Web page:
Unfortunately, because all the affected homes are recreational properties and not principle residences,  and because none of the homes suffered structural damage, they are not eligible for disaster financial assistance under provincial guidelines. None of the residents had landslide/debris flow insurance, and an investigation by the SLRD Emergency Program Manager indicates that landslide/debris flow policies are not available in the affected area.
Residents are now faced with the task of clearing tonnes of mud and rubble from their properties. The SLRD Emergency Program Manager contacted several charitable giving agencies in the province, but due to competing events in the Fraser Valley and Columbia-Shuswap regions, and because damage to the Tyaughton Lake properties was to land but not structures, those agencies contacted did not feel that their resources were best applied to the Crane Creek event. There have, however, been offers of assistance from the local community.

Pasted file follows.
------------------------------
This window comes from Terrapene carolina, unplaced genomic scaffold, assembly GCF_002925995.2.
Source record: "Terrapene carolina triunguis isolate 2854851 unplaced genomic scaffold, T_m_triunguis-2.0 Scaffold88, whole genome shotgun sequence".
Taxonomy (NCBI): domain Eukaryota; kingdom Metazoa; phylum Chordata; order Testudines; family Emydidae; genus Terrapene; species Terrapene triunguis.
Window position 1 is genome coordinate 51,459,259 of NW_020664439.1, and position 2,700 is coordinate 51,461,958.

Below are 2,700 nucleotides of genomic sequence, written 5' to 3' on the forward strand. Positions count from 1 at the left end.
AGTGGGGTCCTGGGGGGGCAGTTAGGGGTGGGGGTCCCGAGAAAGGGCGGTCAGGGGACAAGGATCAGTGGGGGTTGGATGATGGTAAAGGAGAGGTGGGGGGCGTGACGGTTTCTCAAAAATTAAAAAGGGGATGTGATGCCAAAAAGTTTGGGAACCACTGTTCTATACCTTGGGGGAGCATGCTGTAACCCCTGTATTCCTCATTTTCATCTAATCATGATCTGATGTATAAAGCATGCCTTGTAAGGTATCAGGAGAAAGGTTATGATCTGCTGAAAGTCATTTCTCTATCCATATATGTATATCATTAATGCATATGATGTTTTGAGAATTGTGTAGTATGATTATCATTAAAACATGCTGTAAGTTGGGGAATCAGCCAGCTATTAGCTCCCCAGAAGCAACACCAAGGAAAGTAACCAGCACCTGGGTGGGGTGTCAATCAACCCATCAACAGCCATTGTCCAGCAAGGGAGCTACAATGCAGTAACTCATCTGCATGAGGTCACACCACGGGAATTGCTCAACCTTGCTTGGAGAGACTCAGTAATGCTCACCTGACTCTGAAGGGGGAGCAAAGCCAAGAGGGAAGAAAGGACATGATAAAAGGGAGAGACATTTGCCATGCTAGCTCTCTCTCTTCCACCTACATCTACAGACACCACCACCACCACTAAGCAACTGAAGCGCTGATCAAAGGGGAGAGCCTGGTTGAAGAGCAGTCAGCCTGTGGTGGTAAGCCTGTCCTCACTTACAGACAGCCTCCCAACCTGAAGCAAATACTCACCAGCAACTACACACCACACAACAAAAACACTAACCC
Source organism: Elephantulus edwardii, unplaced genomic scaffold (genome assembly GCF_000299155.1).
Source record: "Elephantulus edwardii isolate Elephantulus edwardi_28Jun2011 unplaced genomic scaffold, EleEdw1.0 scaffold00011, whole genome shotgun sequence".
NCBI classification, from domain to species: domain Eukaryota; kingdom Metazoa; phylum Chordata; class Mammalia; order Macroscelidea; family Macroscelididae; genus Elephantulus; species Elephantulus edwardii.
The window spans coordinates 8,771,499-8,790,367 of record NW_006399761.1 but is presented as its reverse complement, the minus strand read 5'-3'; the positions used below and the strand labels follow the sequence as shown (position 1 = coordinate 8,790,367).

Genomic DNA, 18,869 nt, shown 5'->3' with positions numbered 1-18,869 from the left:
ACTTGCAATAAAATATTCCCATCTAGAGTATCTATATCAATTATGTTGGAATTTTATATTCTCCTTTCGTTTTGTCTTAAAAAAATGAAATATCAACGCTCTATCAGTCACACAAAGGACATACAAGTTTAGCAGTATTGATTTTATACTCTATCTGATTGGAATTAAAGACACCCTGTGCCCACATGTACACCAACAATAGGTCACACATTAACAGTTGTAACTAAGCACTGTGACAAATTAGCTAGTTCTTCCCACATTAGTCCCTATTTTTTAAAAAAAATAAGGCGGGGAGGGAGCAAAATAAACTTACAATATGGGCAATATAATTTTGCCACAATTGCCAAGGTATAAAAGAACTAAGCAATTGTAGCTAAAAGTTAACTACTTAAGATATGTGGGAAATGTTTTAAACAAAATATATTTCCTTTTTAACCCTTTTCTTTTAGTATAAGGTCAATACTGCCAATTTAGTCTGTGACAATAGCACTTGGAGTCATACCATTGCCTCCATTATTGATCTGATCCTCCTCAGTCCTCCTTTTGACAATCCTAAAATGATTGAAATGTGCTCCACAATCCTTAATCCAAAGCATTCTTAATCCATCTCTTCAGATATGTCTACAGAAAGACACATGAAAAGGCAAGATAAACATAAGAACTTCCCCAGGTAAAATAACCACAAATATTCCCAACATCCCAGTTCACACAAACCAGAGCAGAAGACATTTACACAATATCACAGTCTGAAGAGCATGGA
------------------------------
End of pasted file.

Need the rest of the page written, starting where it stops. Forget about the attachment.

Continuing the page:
Debbie Demare, SLRD Electoral Area A Director, has visited the site several times, and has engaged the residents as they begin to recover.
Director Demare has suggested that a fund be established to assist the residents.  This fund would be administered by BRVEDS and the SLRD Emergency Program Manager could work with residents and volunteer local equipment operators to ensure that recovery work is coordinated on a cost-recovery basis for operators, designed to cover equipment operating costs but not creating profit. This method has precedence in the province, and was used extensively by the Fraser Valley Regional District and City of Chilliwack in 2009/10 to assist with recovery costs not eligible for provincial assistance.




Hurley River Road